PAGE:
New Step Taken to Turn Tri-Cities into
by Annette Cary
Already 40% of Washington state's power is produced within a 100 mile radius of the Tri-Cities
The Tri-City Development Council has launched a new nonprofit to build on the Tri-Cities leadership in clean energy with the goal of becoming a model for the nation.
The Energy Forward Alliance will use the region's clean energy leadership, skills and knowledge to leverage existing clean energy technologies and develop and deploy now and additional technologies, according to TRIDEC.
"The Tri-Cities and Mid-Columbia region has a long history of helping to solve important, impactful challenges," TRIDEC said in its announcement of the new alliance. "The need now is for a sustainable future -- to not only leave our children and grandchildren with a safe place to raise their own families -- but to capture the jobs and economic benefits that embracing a clean energy future will bring to the region."
An executive director for the alliance will be hired to lead it and strengthen Tri-Cities area collaboration and support among industry, research, education, utilities, the community and Washington state leadership.
The position is being advertised with annual pay of $100,000 to $125,000.
The greater Tri-Cities area already is a clean energy hub with nuclear, solar, hydro and wind production and energy storage.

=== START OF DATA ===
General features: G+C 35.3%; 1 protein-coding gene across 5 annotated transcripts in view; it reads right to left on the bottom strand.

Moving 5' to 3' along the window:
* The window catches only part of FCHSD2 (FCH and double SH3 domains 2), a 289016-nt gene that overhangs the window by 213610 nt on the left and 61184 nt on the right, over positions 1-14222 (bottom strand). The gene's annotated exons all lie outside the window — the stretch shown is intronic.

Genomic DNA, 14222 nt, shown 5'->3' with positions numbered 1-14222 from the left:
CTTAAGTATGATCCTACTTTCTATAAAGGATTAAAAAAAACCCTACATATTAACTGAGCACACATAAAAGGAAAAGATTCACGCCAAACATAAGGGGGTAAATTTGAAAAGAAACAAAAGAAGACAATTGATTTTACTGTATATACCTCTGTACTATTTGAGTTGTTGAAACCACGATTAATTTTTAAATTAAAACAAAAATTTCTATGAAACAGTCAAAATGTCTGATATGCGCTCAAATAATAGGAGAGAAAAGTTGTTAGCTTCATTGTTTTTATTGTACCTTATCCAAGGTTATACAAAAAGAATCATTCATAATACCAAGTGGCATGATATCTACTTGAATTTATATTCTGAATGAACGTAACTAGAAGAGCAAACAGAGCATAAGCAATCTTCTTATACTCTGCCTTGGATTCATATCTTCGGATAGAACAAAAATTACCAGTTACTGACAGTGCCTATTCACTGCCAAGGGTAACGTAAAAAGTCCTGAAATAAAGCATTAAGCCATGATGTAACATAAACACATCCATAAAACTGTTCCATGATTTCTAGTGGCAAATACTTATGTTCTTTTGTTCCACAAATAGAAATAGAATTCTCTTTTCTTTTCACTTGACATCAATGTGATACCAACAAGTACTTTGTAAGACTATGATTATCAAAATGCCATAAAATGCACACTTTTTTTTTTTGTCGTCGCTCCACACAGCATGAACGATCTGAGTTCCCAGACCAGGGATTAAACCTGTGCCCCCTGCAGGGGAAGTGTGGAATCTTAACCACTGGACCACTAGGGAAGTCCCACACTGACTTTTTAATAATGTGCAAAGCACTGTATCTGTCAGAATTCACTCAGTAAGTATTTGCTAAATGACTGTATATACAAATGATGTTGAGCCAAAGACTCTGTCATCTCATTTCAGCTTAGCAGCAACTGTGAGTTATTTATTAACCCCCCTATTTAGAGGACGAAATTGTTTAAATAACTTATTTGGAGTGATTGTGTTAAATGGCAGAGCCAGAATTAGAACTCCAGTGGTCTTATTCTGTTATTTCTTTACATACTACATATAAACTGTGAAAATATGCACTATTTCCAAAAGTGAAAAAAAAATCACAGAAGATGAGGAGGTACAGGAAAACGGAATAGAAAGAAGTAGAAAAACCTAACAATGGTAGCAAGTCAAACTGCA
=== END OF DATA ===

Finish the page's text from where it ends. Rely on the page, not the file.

According to the TRIDEC website, the Tri-Cities already is the energy hub of Washington and the Pacific Northwest with more than 5,000 employees in energy related fields.
The Department of Energy's Pacific Northwest National Laboratory in Richland is a leader in energy technology development, including smart electric grid applications, energy storage and fuel cell development.
Washington State University Tri-Cities in Richland has launched the Institute for Northwest Energy Futures with a goal of becoming a center recognized globally for its innovation in developing clean energy sources and technology.
Already 40% of Washington state's power is produced within a 100 mile radius of the Tri-Cities and the Tri-Cities has at least 14 companies focused on renewable energy technologies.
Energy Northwest operates the Pacific Northwest's only commercial nuclear power plant just north of Richland and is working to have an X-energy Reactor Co. advanced small nuclear reactor producing power in Eastern Washington by the end of 2030.
The Department of Energy has recently announced an initiative to lease 19,000 unused acres at the Hanford nuclear reservation site just north of Richland for the clean energy production of electricity.
And new wind and solar projects are proposed for Benton County.
The formation of the Energy Forward Alliance comes as state legislation and Gov. Jay Inslee have set an ambitious goal of 100% clean electricity by 2045 for Washington state.
The combination of the Tri-Cities energy leadership, the mix of area resources, state and national emissions reduction goals and historic federal and state investments to be made in clean energy, makes the time right for the new alliance, according to TRIDEC.
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